Stephen J. Schueler, M.D.

OA Anatomy

To better understand osteoarthritis, it helps to understand the anatomy of the joints.

The bones in all joints have a smooth lining called articular cartilage. Cartilage provides a gliding surface to help joints move. All joints are lubricated with a slippery liquid known as synovial fluid.

Joint cartilage may break down due to inflammation, overuse or injury. This can result in the bones of a joint making contact. This in turn causes abnormal bone growth, more inflammation, pain and stiffness.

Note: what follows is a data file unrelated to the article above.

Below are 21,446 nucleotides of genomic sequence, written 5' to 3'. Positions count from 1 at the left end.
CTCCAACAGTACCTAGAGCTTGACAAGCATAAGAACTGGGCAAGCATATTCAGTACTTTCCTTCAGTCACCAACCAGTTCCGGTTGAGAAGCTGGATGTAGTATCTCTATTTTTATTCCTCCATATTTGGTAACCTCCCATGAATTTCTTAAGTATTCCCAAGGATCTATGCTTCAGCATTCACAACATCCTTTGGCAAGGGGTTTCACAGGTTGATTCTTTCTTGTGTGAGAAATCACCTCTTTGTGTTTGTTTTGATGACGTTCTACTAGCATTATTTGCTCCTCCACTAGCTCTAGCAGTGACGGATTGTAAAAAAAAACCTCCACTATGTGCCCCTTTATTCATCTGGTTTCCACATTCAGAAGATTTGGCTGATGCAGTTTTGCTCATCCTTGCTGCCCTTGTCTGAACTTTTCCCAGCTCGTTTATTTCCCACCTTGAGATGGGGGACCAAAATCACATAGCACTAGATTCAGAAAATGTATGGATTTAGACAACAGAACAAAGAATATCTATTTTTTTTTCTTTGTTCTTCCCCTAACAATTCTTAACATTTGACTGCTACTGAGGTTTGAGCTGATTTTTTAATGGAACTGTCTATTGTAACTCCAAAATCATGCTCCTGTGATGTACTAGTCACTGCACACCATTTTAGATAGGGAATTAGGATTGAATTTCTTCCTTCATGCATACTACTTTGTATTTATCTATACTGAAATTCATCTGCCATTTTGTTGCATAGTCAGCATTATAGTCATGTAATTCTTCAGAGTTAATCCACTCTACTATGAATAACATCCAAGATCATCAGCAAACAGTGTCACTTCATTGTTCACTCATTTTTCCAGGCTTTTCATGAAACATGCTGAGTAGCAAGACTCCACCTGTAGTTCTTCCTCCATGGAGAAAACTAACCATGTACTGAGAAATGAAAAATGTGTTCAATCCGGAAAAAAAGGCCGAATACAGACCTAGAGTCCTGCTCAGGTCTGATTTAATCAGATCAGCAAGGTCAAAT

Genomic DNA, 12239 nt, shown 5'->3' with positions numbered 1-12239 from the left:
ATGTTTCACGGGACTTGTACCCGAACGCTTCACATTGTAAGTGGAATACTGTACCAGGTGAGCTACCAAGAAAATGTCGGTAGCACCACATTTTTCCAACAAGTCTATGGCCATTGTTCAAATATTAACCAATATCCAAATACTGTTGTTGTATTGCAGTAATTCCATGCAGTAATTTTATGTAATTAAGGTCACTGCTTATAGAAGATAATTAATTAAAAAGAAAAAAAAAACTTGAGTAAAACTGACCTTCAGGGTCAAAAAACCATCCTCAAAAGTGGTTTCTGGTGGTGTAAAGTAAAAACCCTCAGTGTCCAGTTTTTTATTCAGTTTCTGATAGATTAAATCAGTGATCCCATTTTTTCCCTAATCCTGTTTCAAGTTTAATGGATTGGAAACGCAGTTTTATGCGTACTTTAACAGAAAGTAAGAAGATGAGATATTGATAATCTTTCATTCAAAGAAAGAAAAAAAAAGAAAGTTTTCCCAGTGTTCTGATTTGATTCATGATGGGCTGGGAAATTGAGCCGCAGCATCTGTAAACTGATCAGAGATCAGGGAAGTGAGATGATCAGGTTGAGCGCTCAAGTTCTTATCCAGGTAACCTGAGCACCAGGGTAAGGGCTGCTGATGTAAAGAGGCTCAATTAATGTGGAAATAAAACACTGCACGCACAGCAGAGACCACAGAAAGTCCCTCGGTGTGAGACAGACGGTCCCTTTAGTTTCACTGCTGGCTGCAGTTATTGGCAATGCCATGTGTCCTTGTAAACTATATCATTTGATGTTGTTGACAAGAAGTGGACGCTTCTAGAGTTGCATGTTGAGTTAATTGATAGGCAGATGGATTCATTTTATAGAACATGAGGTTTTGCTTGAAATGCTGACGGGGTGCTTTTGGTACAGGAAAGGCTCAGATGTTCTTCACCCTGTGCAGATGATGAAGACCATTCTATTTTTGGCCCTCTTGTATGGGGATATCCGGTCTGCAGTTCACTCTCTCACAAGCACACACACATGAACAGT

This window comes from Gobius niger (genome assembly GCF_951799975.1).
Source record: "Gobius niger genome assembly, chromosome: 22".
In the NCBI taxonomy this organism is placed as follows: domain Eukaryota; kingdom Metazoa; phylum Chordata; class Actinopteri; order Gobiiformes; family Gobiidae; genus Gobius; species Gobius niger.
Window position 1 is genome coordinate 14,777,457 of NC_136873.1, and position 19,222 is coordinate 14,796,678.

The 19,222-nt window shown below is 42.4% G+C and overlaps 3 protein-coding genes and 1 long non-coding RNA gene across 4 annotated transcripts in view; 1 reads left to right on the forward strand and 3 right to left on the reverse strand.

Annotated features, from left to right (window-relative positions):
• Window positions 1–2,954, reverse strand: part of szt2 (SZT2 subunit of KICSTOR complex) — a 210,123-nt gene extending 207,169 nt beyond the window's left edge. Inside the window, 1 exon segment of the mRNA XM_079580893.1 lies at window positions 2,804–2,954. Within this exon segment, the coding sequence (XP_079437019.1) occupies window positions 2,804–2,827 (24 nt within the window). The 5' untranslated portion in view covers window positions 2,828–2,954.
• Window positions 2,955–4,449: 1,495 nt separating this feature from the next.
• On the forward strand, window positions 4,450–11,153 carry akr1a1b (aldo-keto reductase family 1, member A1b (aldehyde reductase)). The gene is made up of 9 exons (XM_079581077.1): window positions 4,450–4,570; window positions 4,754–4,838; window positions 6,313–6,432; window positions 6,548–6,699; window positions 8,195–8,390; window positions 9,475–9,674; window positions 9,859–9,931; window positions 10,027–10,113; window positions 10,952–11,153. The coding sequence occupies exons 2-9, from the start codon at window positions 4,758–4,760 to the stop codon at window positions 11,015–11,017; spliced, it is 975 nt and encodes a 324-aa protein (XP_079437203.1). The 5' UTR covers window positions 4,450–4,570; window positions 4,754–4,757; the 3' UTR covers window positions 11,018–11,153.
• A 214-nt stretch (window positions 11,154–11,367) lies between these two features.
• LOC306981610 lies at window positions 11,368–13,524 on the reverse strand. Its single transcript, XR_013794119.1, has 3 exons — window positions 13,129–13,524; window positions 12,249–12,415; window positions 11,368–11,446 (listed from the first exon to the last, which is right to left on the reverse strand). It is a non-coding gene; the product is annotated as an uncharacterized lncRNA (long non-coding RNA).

Anatomy of joints commonly affected by osteoarthritis:

  • Cervical spine
  • Knee
  • Lumbar spine
  • Hip
  • Lower extremity
  • Wrist and hand
  • Hand joints affected by osteoarthritis

Last Updated: Nov 1, 2008 References
Authors: Stephen J. Schueler, MD; John H. Beckett, MD; D. Scott Gettings, MD
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PubMed OA References
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  3. Leirisalo-Repo M. Early arthritis and infection. Curr Opin Rheumatol. 2005 Jul;17(4):433-9. [15956840]
  4. Oliver S, Hill J. Arthritis in the older person: part 1. Nurs Older People. 2005 Jun;17(4):25-9. [15968858]
  5. Quinn MA, Emery P. Are early arthritis clinics necessary? Best Pract Res Clin Rheumatol. 2005 Feb;19(1):1-17. [15588968]
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